Original Oil Paintings by South African Artist
History of Oil Painting
From the time of the Greeks the chemistry of art and the chemistry of medicine were closely related and the recipes used for both were frequently written in the same books. These recipes were kept throughout the early centuries of Christianity by monks until their broader use outside of the monasteries in the middle ages. The use of drying oils is recorded among these recipes, listing walnut oil, poppy oil, hempseed oil, castor oil, and linseed oil as varnishes to seal pictures and protect them from water. Adequately thickened, they became resinous in and of themselves and therefore worked as varnishes quite well. Later on, yellow pigments were added to the oil and it was spread over tin foil to mimic the look of gold leaf, but at less cost. And as early as the thirteenth century oil was used for painting details over tempera pictures.
The oldest Mediterranean civilization, Greek, Roman or Egyptian have extensively used painting techniques based on mixtures of encaustic (probably rich in bee wax), mineral pigments (iron, copper, manganese oxides) and tempera. Vegetabel oils, such as flax, walnut or poppyseed oil were known to ancient Egyptians, Greeks or Romans, but no precise indication of their use in painting may be found. Tempera is a fluid mixture of binder (organic medium), water and volatile additives (vegetal essential oils).
At the end of the roman empire and up to the Renaissance period (15th century), this ancient technique was lost and replaced by oil paint and/or tempera. In Italy and Greece, olive oil was used to prepare pigment mixtures but the drying time was excessively long and tedious in the case of figures. This drawback led a German monk, Theophilus , in the 12th century to warn against paint recipes including olive oil. It was reported that Aetius Amidenus , a medical writer in the 5th century, mentioned the use of a drying oil as a varnish on paintings. Similarly, it seems that perilla oil was used in Japan in painting after addition of lead in the 8th century.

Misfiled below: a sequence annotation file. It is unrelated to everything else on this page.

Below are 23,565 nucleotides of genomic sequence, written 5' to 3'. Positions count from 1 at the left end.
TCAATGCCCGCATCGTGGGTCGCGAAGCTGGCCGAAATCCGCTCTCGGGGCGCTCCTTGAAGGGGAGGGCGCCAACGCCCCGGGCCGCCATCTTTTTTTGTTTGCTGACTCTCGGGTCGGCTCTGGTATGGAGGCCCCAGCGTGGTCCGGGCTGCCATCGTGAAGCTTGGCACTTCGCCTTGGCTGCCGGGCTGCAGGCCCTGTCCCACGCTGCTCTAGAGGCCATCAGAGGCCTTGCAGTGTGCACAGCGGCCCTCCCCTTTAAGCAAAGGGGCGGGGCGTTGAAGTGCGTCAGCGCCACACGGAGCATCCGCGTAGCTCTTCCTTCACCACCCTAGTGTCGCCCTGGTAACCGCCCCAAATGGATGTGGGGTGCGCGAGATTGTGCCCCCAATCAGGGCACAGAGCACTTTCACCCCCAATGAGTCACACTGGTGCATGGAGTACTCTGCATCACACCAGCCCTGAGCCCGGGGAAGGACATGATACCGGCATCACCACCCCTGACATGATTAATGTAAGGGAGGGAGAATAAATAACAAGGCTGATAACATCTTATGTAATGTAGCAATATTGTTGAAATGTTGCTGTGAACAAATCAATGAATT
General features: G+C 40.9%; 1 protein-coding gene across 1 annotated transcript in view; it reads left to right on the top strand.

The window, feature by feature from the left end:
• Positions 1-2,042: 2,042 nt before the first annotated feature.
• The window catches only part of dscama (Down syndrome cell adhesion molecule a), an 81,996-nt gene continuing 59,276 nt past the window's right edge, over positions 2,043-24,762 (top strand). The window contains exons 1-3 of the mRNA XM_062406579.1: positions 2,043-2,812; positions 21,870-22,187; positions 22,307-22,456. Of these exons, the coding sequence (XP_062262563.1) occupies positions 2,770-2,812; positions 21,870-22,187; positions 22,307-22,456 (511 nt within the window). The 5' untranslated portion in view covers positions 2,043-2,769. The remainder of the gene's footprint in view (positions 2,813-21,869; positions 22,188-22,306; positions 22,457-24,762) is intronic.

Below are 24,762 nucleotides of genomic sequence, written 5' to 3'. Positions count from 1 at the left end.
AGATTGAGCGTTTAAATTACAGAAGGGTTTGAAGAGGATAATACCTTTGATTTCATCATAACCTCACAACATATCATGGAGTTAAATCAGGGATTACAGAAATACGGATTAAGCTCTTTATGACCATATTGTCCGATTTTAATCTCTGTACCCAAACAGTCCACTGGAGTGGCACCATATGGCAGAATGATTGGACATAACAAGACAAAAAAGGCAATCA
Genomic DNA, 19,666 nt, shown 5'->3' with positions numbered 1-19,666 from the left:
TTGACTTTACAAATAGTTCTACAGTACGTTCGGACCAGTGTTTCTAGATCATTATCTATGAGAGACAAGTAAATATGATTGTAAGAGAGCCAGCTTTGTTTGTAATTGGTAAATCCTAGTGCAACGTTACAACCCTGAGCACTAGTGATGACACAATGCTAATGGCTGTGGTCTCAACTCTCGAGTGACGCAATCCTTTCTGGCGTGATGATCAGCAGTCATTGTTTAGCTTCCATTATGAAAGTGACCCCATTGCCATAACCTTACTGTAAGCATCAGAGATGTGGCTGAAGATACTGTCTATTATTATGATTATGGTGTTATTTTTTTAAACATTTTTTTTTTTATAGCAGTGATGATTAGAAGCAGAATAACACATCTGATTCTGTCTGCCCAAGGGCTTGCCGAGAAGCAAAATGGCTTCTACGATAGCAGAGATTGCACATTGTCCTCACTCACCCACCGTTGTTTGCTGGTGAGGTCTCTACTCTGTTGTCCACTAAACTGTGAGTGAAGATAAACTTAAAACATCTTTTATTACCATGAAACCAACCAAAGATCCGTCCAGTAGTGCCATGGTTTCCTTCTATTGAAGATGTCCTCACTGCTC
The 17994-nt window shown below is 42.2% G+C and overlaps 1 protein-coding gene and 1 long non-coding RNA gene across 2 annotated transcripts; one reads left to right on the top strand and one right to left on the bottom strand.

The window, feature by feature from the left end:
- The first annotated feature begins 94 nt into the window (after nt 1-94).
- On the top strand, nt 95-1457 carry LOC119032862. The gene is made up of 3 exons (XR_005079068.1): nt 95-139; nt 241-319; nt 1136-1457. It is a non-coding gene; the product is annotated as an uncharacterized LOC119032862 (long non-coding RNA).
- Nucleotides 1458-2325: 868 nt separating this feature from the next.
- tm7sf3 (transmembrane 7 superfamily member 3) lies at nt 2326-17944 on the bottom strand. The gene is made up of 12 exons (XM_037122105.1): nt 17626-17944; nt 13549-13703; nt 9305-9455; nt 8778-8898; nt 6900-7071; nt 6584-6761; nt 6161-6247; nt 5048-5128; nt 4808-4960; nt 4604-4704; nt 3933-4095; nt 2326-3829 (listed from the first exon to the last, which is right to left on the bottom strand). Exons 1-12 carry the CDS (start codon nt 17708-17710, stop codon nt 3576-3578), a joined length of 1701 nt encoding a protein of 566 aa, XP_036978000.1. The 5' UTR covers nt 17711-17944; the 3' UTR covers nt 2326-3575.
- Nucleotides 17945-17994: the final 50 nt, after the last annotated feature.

According to Giorgio Vasari (1511-1574) the technique of oil painting, as used till now with few technical modifications, was invented or re-invented in Europe around 1410 by Jan van Eyck (1390 -1441). In fact, as said before, this Flemish painter was not the first to use oil paint, his real achievement was the development of a stable varnish based on a siccative oil (mainly linseed oil) as the binder of mineral pigments. It could be established that the Van Eyck secret was a mixture of piled glass, calcined bones and mineral pigments in linseed oil maintained a long time up to a viscous state at boiling temperature. Besides linseed oil, walnut oil and poppy-seed oil were also used while not so quick-drying. It is probable that painters have already observed that these oils led to accelerated drying time of canvas under the sun.
After Van Eyck, Antonello da Messina (1430-1479) introduced a new technical improvement. He added a lead oxide (litharge) in the pigment-oil mixtures to increase their siccative property. Later, Leonardo da Vinci (1452-1519) improved the preparation in cooking the oily mixtures at low temperature (boiling water) after the addition of 5 to 10% of bee wax, thus preventing a too dark color. While Giorgione (1477-1510), Titian (1488-1576) and Tintoreto (1518-1594) have slightly altered the original recipe, this technique was kept secretly in Italian ateliers nearly during three centuries, thus warranting their supremacy and radiance in whole Europe. From 1600 and during his 9 year stay in Italy, Rubens studied the Italian medium and made his own improvements. It is reported that Rubens used walnut oil warmed with lead oxide and some mastic dissolved in turpentine to grind mineral pigments.